|Dimensions||2500μm x 2500μm|
|Power||50 mW, 1.75 V|
Channel decoding is certainly one of the most powerhungry operations in wireless receivers. In particular, this work focuses on maximum-likelihood sequence detection of noisy convolutionally encoded data by the Viterbi decoder for IEEE 802.11a WLAN.
In order to minimize the dissipation in the clock distribution network, it was decided to apply resonant clocking. Sequential cells are triggered by very slowly varying sinusoidal waves. This gives rise to the following issues:
The first two points translate into relevant clock skew. They have been addressed by implementing a level-sensitive two-phase clocking strategy. Additionally, the trees associated with the two phases are routed as H-trees. Low-capacitance low-resistance clock trees have been obtained by routing the H-trees on the two highest metal layers. Finally, the waste of energy due to cross-over currents has been minimized by re-designing the latches.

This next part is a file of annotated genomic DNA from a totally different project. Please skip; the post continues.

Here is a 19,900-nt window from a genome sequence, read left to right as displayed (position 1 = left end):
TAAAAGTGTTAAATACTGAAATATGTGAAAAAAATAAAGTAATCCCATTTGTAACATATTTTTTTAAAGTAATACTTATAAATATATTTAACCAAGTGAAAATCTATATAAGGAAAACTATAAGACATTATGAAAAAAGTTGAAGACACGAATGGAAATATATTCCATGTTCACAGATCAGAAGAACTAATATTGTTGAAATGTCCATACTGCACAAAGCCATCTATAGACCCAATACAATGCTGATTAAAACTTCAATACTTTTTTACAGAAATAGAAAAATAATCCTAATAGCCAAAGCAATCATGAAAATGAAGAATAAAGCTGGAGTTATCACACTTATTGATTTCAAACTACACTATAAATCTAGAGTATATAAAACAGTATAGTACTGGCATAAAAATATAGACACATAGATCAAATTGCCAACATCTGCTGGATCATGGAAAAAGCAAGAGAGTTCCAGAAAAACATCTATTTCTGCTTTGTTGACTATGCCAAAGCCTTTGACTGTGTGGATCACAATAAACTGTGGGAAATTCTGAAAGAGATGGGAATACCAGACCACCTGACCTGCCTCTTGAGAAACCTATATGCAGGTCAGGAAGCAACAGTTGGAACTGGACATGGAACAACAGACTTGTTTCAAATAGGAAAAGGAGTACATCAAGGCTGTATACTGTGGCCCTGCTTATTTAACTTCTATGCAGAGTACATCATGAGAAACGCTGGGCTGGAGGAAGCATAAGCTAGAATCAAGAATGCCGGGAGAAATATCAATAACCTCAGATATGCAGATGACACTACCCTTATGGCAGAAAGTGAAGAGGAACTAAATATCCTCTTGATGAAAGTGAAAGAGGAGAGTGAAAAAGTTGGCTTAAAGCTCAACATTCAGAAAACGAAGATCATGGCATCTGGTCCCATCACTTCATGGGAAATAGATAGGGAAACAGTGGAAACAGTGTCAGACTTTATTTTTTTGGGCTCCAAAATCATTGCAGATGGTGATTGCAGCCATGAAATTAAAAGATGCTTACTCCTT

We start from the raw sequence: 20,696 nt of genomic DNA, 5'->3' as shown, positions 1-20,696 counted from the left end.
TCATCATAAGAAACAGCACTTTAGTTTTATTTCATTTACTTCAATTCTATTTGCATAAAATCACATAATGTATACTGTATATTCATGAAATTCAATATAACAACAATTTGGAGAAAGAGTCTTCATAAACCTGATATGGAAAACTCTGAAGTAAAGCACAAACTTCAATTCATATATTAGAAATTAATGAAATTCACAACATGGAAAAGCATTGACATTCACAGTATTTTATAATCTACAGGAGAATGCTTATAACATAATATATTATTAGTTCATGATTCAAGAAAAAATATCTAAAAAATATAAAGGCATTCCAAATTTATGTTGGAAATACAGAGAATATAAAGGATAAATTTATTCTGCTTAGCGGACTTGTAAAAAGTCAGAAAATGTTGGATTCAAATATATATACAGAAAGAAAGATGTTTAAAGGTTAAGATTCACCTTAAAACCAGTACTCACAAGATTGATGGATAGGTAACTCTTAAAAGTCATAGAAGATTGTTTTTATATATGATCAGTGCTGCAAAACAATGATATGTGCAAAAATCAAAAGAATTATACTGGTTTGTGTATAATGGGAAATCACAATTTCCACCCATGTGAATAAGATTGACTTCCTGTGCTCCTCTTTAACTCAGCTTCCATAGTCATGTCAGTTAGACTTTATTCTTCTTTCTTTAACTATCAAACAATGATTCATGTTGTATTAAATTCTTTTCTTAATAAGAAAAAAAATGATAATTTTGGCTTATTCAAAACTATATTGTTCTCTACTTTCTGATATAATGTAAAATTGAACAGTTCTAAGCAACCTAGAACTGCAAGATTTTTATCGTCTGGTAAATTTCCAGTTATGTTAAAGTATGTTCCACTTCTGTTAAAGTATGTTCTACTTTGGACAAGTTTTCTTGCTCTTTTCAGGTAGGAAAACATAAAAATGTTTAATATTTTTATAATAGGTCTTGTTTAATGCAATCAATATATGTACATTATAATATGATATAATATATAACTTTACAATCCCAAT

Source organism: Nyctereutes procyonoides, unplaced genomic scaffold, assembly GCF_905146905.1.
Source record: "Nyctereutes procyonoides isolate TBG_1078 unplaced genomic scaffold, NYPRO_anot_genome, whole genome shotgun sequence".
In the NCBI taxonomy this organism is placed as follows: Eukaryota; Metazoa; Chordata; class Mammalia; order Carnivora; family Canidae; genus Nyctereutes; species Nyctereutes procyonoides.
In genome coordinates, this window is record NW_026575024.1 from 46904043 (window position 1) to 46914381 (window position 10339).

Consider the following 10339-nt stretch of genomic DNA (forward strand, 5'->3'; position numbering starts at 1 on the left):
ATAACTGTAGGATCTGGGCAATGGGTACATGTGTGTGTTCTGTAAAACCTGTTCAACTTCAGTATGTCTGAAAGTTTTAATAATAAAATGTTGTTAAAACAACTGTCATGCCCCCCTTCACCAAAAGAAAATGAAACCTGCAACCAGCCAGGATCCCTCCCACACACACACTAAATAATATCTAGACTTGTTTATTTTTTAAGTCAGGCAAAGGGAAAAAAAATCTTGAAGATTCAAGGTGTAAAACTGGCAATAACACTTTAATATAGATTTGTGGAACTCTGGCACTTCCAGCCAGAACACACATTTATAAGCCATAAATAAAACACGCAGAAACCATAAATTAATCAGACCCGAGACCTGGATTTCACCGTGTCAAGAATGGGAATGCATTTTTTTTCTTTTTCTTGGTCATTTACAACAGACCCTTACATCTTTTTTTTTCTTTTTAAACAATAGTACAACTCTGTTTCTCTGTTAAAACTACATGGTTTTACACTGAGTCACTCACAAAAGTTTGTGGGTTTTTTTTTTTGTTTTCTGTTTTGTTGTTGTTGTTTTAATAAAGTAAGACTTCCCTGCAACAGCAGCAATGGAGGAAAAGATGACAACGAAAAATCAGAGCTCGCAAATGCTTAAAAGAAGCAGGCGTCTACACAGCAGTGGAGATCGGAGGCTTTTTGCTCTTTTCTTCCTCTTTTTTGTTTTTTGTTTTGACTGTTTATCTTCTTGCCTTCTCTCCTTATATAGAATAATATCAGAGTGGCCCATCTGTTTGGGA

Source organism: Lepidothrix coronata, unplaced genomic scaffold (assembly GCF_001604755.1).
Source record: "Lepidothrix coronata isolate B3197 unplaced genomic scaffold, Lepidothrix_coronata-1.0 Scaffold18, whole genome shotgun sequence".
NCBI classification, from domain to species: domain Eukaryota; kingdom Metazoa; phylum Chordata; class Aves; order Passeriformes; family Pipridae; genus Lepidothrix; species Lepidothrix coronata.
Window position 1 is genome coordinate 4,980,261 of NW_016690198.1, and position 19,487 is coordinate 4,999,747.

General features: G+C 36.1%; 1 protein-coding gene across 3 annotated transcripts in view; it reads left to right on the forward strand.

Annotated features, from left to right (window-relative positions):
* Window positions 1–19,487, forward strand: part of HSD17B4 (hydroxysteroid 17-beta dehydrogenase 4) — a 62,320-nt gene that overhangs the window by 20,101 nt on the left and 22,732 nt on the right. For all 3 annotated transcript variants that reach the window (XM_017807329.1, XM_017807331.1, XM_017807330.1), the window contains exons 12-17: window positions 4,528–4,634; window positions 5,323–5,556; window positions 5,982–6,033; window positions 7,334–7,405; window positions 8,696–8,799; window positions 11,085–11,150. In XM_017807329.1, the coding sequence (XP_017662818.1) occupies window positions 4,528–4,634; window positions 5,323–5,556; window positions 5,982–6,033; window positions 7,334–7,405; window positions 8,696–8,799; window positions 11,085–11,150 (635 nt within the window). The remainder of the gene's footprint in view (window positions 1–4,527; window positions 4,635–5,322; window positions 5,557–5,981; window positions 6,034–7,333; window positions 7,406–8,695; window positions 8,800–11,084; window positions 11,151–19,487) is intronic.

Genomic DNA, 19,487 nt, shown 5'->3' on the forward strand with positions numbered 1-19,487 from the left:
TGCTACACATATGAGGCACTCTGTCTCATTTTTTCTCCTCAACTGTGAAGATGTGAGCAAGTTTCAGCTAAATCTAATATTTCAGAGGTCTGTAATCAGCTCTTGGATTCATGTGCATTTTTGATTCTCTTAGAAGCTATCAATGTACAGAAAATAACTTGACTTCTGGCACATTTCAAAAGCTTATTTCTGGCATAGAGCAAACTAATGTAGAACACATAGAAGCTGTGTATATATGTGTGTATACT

The integrated decoder, with about 30,000 gate equivalents and 77 MHz maximum frequency, is one of the largest and fastest application-oriented designs with resonant clocking ever implemented and tested on silicon.